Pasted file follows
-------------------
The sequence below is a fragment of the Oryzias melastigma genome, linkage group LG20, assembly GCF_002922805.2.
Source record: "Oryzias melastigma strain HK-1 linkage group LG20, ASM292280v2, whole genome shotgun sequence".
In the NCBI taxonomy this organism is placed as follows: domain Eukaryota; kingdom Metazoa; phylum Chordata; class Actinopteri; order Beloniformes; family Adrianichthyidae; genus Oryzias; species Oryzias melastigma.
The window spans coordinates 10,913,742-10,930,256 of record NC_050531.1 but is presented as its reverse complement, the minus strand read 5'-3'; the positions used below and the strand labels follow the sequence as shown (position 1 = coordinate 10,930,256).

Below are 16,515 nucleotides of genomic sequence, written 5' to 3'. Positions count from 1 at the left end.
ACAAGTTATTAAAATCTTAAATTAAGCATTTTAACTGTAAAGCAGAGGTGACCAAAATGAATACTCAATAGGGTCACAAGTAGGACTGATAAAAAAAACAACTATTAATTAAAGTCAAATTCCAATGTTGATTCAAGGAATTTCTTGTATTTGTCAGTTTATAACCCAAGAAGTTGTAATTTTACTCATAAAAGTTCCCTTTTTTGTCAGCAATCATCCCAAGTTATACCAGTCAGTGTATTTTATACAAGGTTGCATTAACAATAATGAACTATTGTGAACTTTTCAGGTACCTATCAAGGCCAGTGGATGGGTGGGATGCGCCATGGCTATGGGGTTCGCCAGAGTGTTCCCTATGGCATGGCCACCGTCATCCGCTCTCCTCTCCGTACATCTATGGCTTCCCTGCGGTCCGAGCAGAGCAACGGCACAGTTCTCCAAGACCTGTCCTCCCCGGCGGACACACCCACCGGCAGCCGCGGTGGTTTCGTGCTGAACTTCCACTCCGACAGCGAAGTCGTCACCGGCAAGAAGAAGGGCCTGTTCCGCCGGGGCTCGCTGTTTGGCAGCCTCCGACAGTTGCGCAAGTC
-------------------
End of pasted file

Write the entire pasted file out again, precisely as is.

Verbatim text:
The sequence below is a fragment of the Oryzias melastigma genome, linkage group LG20, assembly GCF_002922805.2.
Source record: "Oryzias melastigma strain HK-1 linkage group LG20, ASM292280v2, whole genome shotgun sequence".
In the NCBI taxonomy this organism is placed as follows: domain Eukaryota; kingdom Metazoa; phylum Chordata; class Actinopteri; order Beloniformes; family Adrianichthyidae; genus Oryzias; species Oryzias melastigma.
The window spans coordinates 10,913,742-10,930,256 of record NC_050531.1 but is presented as its reverse complement, the minus strand read 5'-3'; the positions used below and the strand labels follow the sequence as shown (position 1 = coordinate 10,930,256).

Below are 16,515 nucleotides of genomic sequence, written 5' to 3'. Positions count from 1 at the left end.
ACAAGTTATTAAAATCTTAAATTAAGCATTTTAACTGTAAAGCAGAGGTGACCAAAATGAATACTCAATAGGGTCACAAGTAGGACTGATAAAAAAAACAACTATTAATTAAAGTCAAATTCCAATGTTGATTCAAGGAATTTCTTGTATTTGTCAGTTTATAACCCAAGAAGTTGTAATTTTACTCATAAAAGTTCCCTTTTTTGTCAGCAATCATCCCAAGTTATACCAGTCAGTGTATTTTATACAAGGTTGCATTAACAATAATGAACTATTGTGAACTTTTCAGGTACCTATCAAGGCCAGTGGATGGGTGGGATGCGCCATGGCTATGGGGTTCGCCAGAGTGTTCCCTATGGCATGGCCACCGTCATCCGCTCTCCTCTCCGTACATCTATGGCTTCCCTGCGGTCCGAGCAGAGCAACGGCACAGTTCTCCAAGACCTGTCCTCCCCGGCGGACACACCCACCGGCAGCCGCGGTGGTTTCGTGCTGAACTTCCACTCCGACAGCGAAGTCGTCACCGGCAAGAAGAAGGGCCTGTTCCGCCGGGGCTCGCTGTTTGGCAGCCTCCGACAGTTGCGCAAGTC